The Trouble with Email Part II
We’re talking about email again … and this time, we’re talking about tone.
It’s Friday. You’re still at the office and there’s a lot to look forward to … elsewhere. Maybe a cocktail with friends? Maybe an adventurous trip to Costco (You’ve dared yourself to spend less than $100! Can it be done? Impossible!)? Maybe you’ll put some miles on the treadmill to counteract the cocktail and the free snacks from Costco? But wait … you’re still at the office.
Careful! This is when you’re most susceptible to sending a quick email that baffles coworkers OR to sending an email response that reads like a mic drop. As I said last time, before you hit send, Kanye …
If you don’t, you risk causing an inadvertent “What the hell did he mean by that?” moment for your recipient (which for some over-thinkers among us could last and last).
And there you are … eating your Swedish meatball next to a stack of tires … oblivious to this consternation happening on the other end of your barely premeditated message.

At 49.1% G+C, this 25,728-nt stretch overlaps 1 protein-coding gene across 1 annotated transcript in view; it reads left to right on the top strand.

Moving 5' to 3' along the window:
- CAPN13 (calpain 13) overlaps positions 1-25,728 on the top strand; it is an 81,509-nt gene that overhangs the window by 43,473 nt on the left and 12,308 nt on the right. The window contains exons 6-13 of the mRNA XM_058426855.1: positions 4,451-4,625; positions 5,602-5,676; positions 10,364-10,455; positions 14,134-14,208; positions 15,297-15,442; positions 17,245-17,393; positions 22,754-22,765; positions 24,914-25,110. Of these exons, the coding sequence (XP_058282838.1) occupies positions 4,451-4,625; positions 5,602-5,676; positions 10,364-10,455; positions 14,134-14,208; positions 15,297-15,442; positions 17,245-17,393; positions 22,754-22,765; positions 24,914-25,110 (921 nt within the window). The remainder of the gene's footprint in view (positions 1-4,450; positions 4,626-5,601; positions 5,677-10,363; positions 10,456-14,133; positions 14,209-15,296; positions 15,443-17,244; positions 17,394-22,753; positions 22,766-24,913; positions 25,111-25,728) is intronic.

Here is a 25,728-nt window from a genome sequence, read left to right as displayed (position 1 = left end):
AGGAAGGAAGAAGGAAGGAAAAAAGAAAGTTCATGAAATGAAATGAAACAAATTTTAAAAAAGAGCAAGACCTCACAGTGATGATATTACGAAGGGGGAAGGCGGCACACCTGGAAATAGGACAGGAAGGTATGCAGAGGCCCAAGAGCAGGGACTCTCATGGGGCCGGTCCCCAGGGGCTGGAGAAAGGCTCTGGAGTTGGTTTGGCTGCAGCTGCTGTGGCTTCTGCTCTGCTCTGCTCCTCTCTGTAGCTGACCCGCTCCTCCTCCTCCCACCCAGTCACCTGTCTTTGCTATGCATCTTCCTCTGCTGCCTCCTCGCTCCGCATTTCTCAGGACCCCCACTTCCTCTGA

Avoid this mistake altogether by waiting to send your email until Monday. Reread it with fresh eyes.
Do the following:
Know your audience. Do they really get you? If not, stick to the facts, but be cordial. Greetings are almost always the right way to start.
Read your email aloud to yourself at a normal and really slow speed. How does it sound? Does the punctuation match your intention? Cool!
DON’T USE ALL CAPS (Nope. Don’t.)
Don’t feel like you have to be super positive or negative. Hyperbole is the most unnecessary bole.
Ask yourself if there is any way the email could be misinterpreted. If so, call them instead!
No, we don't have to tiptoe around every email we send. Let's just make sure that we attempt to digest what we’re writing before we ask someone else to do the same thing.
If you’re on the other end of the email…
Be logical, and don’t respond right away if you’re unsure of someone’s intentions.
Consider the style of the sender and give them the benefit of the doubt.
And then imagine the sender typing with one hand as he throws his coat on and digs for his Costco card. It happens.
Side note: Here’s an interesting article from USA Today about whether texting or email is more secure.